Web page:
I thought this paper was really well written and went over some aspects of women and development that I had not thought of before. In addition, this paper has a lot of studies that are related to other aspects of our class. For example, in the South Korean paper we read earlier, it was stated that empowering and investing in women helped a lot for their development. It also followed the idea of inequality where even if both men and women can receive greater outcomes by investing in human capital, the gap of inequality can remain the same. I think I agree with the author in his conclusion that neither women's empowerment or economic development are the magic bullets, since there are no magic bullets for development in any form. However, I think that some steps can be taken to decrease the amount of inequality that has persisted for so many years. Generally, the authors did a great job finding different studies and areas, and although using to many regressions and studies can cloud a paper, they did a great job explaining each thoroughly before moving onto their next point. It is a bit depressing that inequality persists, especially the abortion statistics in India and China, but I think that with the right policies there could be a change for the better.
Toggle Commented Oct 28, 2021 on For Friday's Discussion at Jolly Green General
I thought this article was interesting and provided a lot of information about climate change that I had not heard about before. One of the more interesting parts of this information is the huge gap between 2°C and 4°C. When I first was reading the paper, I asked myself if just 2°C is that much and causes so many issues, but after I finished, I more fully understand just how important a small number can be when it comes to the climate. The map that displays amounts of water discharge if we hit 2°C and then if we hit 4°C was one of the charts that made me realize the importance. However, even though most places show a drastic change between the two temperatures, I was a bit surprised as a few places not really changing, such as the Sahara Desert. Besides my realization of the impact two degrees can have while reading this paper, I also found the parts on fisheries interesting, and a little depressing. It seems a bit sad that coral reefs are dying at such an alarming rate, and that many won't even live to two degrees Celsius. But it was also really interesting how it can impact fisheries so much since the fish leave the fishery areas for colder waters. If fishery production lessens over time, it could have huge negative implications as it provides so many countries with protein they may not get otherwise. Overall, the paper did a great job with giving us concrete facts that make the reader think about the future of the earth and how catastrophic many of the statistics mentioned would affect us. There is too much great information in the paper to go over all of it, but I think the fisheries is an important one to focus on since it is the largest source of protein in the world.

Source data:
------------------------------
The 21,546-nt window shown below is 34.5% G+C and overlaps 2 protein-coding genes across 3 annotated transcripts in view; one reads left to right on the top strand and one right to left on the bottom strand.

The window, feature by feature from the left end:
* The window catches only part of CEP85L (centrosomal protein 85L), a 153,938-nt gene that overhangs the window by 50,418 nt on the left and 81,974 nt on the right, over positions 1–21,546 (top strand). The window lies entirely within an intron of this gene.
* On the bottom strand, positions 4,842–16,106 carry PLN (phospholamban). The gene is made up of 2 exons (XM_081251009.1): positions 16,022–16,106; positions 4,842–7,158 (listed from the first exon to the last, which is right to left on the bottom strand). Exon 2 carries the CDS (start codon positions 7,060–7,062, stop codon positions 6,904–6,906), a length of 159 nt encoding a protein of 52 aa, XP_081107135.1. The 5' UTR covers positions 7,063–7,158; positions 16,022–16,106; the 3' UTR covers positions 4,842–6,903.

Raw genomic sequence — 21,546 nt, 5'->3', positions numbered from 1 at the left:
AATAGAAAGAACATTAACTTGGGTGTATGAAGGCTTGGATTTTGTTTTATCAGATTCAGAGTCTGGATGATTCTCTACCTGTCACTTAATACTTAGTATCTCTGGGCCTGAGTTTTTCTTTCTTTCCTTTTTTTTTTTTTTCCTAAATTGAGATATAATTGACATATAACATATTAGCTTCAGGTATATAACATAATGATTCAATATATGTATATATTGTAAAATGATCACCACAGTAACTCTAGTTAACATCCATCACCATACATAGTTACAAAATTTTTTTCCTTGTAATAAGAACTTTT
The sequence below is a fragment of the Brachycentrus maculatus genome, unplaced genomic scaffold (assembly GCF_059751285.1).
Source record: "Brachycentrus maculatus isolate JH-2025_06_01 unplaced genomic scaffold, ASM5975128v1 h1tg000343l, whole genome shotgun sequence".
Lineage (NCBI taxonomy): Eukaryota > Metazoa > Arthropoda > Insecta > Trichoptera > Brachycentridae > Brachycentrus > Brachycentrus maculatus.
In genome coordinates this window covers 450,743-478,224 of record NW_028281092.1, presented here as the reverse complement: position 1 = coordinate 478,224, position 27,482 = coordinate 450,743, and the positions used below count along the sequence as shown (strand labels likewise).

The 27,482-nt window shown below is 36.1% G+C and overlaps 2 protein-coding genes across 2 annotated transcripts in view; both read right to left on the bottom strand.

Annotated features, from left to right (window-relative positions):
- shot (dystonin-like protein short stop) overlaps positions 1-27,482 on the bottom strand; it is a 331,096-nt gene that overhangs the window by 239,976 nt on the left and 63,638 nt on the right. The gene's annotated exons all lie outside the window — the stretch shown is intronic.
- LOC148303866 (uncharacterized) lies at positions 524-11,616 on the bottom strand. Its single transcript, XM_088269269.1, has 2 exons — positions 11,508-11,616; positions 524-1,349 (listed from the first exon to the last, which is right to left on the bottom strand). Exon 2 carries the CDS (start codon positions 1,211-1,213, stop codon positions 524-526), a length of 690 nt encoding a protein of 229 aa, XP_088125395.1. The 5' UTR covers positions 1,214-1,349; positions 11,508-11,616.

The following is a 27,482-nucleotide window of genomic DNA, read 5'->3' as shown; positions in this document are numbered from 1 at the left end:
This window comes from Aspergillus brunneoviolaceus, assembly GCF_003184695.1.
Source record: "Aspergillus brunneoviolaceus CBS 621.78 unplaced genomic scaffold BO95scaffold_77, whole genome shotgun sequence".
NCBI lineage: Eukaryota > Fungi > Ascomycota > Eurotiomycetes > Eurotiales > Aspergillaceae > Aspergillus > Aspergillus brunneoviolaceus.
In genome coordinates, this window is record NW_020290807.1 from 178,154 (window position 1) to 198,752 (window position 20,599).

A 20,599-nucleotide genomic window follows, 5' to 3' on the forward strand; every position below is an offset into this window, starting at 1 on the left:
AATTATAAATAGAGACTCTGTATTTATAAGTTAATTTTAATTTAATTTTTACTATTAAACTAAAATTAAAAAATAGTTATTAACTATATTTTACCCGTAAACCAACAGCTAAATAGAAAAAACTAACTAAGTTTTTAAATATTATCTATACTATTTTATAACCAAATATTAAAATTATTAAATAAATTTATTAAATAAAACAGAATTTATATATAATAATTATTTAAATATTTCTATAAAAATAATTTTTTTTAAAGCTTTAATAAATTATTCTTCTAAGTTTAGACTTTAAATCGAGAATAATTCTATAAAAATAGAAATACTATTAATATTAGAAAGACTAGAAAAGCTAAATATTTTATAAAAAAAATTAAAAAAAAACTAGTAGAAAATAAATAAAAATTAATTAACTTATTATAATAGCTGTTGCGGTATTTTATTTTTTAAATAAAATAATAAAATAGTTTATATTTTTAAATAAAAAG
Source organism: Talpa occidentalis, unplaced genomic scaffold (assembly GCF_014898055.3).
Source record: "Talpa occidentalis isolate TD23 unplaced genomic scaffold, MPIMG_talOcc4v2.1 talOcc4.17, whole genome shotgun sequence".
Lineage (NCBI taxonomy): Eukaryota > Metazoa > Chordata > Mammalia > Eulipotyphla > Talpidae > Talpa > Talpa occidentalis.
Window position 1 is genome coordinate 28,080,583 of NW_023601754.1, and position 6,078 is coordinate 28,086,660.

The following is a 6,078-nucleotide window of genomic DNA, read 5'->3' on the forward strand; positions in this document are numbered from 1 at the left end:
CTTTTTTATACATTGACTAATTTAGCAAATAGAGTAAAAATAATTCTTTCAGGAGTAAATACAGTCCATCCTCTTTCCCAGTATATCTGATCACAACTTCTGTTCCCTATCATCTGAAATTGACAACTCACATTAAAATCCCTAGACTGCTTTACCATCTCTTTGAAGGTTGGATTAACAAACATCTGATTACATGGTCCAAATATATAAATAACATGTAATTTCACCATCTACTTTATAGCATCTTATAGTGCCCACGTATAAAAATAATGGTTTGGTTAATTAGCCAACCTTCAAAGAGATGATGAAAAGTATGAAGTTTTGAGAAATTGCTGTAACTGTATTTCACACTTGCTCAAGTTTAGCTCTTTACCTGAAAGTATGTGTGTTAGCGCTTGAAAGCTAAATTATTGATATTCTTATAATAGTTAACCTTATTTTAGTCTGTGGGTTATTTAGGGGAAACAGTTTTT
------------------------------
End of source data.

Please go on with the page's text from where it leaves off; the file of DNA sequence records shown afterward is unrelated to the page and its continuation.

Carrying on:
Toggle Commented Oct 21, 2021 on For Friday's Discussion at Jolly Green General
I found this paper to be the most interesting out of all the papers previously read in this course. I knew that South Korea was one of the four Asian tigers and experienced huge economic growth in the latter half of the 20th century, but I was ignorant of how it was accomplished. Out of all the topics talked about in the paper, I still find it interesting that the chaebols were mainly family run and included mostly friends and family in the top ranks. I think this is interesting because of how many fell in and out of the top 100 list, meaning that family businesses can actually be wildly successful in South Korea. In addition to the chaebols I thought that the government having such a huge role in South Koreas economic development was crazy. I never expected a military regime to have a success story in the economic field like South Korea did, not to mention all the mandates for development that become successful. Among the many developmental programs named in the paper, one that sticks in my head is forcing rural farmers to change their roofs to tiles. This policy brings to light the control the South Korean government held over their people and just how far they were willing to go to achieve economic growth. Overall, I thought the paper was really good, and a blog post isn’t sufficient to talk about why “The Miracle on the Han” is such a different and amazing story of economic development. However, I think that it can be broken down to the role of the government, education, desire to beat out North Korea, and the role of foreign aid.